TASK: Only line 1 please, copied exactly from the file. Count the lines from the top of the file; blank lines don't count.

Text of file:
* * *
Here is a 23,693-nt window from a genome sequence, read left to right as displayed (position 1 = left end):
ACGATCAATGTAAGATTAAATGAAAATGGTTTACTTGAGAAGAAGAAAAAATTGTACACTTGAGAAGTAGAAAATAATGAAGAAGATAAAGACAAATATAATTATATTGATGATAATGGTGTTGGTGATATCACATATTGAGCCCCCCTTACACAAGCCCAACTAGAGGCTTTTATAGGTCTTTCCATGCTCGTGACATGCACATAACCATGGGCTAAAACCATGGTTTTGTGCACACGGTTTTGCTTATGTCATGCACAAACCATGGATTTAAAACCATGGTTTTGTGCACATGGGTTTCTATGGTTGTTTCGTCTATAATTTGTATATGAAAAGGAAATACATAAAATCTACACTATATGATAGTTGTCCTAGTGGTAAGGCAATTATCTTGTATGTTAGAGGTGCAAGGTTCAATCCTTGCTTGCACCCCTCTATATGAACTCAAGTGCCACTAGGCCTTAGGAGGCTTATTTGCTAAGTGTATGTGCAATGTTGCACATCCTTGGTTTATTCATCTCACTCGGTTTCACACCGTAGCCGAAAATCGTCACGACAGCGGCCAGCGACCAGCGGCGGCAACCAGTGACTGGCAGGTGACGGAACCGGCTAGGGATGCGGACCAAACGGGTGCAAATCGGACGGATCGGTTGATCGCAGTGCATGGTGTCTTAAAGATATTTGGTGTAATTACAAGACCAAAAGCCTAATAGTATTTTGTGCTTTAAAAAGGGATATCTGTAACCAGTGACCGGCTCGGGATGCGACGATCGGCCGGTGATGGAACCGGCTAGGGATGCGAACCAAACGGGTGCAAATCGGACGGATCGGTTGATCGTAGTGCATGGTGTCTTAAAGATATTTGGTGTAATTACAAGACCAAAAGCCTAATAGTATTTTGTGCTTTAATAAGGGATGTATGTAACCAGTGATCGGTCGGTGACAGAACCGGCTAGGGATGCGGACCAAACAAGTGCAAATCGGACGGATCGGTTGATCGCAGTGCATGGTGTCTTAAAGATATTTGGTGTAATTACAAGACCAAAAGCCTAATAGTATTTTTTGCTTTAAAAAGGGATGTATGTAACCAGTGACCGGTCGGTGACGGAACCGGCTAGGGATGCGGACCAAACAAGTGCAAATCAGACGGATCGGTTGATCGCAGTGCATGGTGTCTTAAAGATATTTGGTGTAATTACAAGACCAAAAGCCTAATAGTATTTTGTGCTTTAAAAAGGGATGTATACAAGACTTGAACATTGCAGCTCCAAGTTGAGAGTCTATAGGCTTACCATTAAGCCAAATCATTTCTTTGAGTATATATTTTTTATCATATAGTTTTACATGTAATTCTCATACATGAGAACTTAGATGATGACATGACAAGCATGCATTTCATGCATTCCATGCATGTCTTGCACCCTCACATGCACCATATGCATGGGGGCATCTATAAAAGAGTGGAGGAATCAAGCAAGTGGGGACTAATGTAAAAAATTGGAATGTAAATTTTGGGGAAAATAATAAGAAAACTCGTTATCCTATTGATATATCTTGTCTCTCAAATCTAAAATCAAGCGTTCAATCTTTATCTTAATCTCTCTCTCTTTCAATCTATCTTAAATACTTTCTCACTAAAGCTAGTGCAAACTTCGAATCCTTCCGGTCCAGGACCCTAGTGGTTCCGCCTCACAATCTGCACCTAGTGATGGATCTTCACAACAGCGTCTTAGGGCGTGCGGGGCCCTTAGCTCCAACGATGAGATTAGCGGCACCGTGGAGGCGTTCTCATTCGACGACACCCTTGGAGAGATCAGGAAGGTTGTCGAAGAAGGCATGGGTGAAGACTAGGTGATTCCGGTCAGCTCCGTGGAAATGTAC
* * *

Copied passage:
Here is a 23,693-nt window from a genome sequence, read left to right as displayed (position 1 = left end):